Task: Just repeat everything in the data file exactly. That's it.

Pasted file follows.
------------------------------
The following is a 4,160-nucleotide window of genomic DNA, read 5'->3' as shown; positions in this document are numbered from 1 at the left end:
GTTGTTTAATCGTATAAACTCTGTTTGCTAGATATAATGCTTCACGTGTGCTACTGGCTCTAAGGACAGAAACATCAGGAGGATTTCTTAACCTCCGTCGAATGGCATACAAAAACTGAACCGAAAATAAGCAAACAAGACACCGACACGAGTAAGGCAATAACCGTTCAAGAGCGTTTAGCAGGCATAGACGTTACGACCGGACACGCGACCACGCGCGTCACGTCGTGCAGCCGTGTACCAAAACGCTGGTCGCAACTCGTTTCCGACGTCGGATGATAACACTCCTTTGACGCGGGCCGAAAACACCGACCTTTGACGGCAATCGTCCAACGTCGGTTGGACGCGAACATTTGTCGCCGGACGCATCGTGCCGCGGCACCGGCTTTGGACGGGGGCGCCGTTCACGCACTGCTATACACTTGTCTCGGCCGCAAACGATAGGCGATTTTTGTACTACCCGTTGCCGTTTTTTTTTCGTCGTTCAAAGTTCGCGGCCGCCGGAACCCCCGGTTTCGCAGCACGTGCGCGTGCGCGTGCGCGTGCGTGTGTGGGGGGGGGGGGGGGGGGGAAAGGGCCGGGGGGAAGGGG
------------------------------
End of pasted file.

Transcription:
The following is a 4,160-nucleotide window of genomic DNA, read 5'->3' as shown; positions in this document are numbered from 1 at the left end:
GTTGTTTAATCGTATAAACTCTGTTTGCTAGATATAATGCTTCACGTGTGCTACTGGCTCTAAGGACAGAAACATCAGGAGGATTTCTTAACCTCCGTCGAATGGCATACAAAAACTGAACCGAAAATAAGCAAACAAGACACCGACACGAGTAAGGCAATAACCGTTCAAGAGCGTTTAGCAGGCATAGACGTTACGACCGGACACGCGACCACGCGCGTCACGTCGTGCAGCCGTGTACCAAAACGCTGGTCGCAACTCGTTTCCGACGTCGGATGATAACACTCCTTTGACGCGGGCCGAAAACACCGACCTTTGACGGCAATCGTCCAACGTCGGTTGGACGCGAACATTTGTCGCCGGACGCATCGTGCCGCGGCACCGGCTTTGGACGGGGGCGCCGTTCACGCACTGCTATACACTTGTCTCGGCCGCAAACGATAGGCGATTTTTGTACTACCCGTTGCCGTTTTTTTTTCGTCGTTCAAAGTTCGCGGCCGCCGGAACCCCCGGTTTCGCAGCACGTGCGCGTGCGCGTGCGCGTGCGTGTGTGGGGGGGGGGGGGGGGGGGAAAGGGCCGGGGGGAAGGGG